…, the right of the students to keep and bear cell phones shall not be infringed.

3/12/2012: Complaint against DPS to be filed over cell phone confiscation. Becky Metrick has the story in the ODE, and some great quotes – one arguing confiscation was probably OK, then this:

In Schlossberg’s case, U.S. District Magistrate Judge Thomas Coffin determined that the Fourth Amendment protects privacy if that expectation is “reasonable and justifiable.” He also determined that electronic devices such as Schlossberg’s holds more private information, thus requires a “higher standard of privacy.”

“I find that warrantless searches of such devices are not reasonable incident to a valid arrest absent a showing that the search was necessary to prevent destruction of evidence, to ensure officer safety, or that other exigent circumstances exist,” Coffin said. Battery life, he noted, would not qualify as an exigent circumstance.

Get real, your honor, a dead battery is the definition of exigent. Anway, who will hear the complaint? Who knows – while the new UOPD has a bloated budget, plenty of SUV’s, and a modest supply of guns, they don’t have more than a draft complaint process:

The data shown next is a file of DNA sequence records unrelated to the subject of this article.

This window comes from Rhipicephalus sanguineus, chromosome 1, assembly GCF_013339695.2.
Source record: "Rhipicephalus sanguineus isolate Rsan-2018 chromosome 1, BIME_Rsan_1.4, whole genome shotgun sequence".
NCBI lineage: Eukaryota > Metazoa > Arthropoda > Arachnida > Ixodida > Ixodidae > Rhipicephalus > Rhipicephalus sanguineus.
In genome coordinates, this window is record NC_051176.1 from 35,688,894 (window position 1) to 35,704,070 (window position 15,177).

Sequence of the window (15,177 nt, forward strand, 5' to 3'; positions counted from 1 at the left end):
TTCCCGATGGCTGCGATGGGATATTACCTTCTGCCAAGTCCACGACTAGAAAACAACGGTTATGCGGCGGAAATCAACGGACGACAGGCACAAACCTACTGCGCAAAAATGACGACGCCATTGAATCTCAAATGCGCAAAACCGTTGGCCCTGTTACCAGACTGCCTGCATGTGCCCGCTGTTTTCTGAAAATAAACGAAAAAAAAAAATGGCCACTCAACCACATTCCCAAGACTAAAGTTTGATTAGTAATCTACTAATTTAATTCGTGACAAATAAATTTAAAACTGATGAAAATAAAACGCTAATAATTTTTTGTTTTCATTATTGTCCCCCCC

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One Response to …, the right of the students to keep and bear cell phones shall not be infringed.

  1. Anonymous says:

    I don’t see anything in the article that says the phone can’t be taken as evidence, just that a warrant is needed to look at what is on it.So the question is, did DPS look at what was on the phone? Was it turned over to EPD in order to obtain a warrant? According to the article, if the phone was taken and a warrant obtained to view the video, everything would be legal. If the video was viewed without a warrant, then the evidence would be no good. Anyone know for sure?

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